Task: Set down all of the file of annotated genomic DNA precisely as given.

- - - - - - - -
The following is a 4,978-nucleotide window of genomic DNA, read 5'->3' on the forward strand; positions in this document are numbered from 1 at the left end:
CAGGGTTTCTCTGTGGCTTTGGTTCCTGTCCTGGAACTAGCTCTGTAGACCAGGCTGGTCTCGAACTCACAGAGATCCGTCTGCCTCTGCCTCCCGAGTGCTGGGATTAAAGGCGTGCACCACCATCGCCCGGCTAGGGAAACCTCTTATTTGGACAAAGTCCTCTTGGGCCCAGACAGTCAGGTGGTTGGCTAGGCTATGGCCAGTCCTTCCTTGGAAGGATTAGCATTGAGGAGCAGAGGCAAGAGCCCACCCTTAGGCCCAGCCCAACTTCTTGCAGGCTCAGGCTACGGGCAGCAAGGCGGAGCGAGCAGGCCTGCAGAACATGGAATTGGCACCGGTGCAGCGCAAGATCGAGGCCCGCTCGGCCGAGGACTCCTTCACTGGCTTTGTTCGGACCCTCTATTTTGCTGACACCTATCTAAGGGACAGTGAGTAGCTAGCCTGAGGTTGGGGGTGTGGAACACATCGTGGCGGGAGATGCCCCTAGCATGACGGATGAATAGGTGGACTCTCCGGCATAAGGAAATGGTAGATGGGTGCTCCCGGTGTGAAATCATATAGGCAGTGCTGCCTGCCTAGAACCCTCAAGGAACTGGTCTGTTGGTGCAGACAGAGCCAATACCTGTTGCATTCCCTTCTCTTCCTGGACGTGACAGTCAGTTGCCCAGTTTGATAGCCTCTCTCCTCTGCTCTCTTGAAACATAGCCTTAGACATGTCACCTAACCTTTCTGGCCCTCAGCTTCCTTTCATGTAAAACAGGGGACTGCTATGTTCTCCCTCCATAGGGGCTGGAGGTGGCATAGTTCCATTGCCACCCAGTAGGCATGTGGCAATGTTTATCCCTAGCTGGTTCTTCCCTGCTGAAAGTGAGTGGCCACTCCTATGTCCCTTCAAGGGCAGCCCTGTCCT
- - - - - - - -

The following is a 4,978-nucleotide window of genomic DNA, read 5'->3' on the forward strand; positions in this document are numbered from 1 at the left end:
CAGGGTTTCTCTGTGGCTTTGGTTCCTGTCCTGGAACTAGCTCTGTAGACCAGGCTGGTCTCGAACTCACAGAGATCCGTCTGCCTCTGCCTCCCGAGTGCTGGGATTAAAGGCGTGCACCACCATCGCCCGGCTAGGGAAACCTCTTATTTGGACAAAGTCCTCTTGGGCCCAGACAGTCAGGTGGTTGGCTAGGCTATGGCCAGTCCTTCCTTGGAAGGATTAGCATTGAGGAGCAGAGGCAAGAGCCCACCCTTAGGCCCAGCCCAACTTCTTGCAGGCTCAGGCTACGGGCAGCAAGGCGGAGCGAGCAGGCCTGCAGAACATGGAATTGGCACCGGTGCAGCGCAAGATCGAGGCCCGCTCGGCCGAGGACTCCTTCACTGGCTTTGTTCGGACCCTCTATTTTGCTGACACCTATCTAAGGGACAGTGAGTAGCTAGCCTGAGGTTGGGGGTGTGGAACACATCGTGGCGGGAGATGCCCCTAGCATGACGGATGAATAGGTGGACTCTCCGGCATAAGGAAATGGTAGATGGGTGCTCCCGGTGTGAAATCATATAGGCAGTGCTGCCTGCCTAGAACCCTCAAGGAACTGGTCTGTTGGTGCAGACAGAGCCAATACCTGTTGCATTCCCTTCTCTTCCTGGACGTGACAGTCAGTTGCCCAGTTTGATAGCCTCTCTCCTCTGCTCTCTTGAAACATAGCCTTAGACATGTCACCTAACCTTTCTGGCCCTCAGCTTCCTTTCATGTAAAACAGGGGACTGCTATGTTCTCCCTCCATAGGGGCTGGAGGTGGCATAGTTCCATTGCCACCCAGTAGGCATGTGGCAATGTTTATCCCTAGCTGGTTCTTCCCTGCTGAAAGTGAGTGGCCACTCCTATGTCCCTTCAAGGGCAGCCCTGTCCT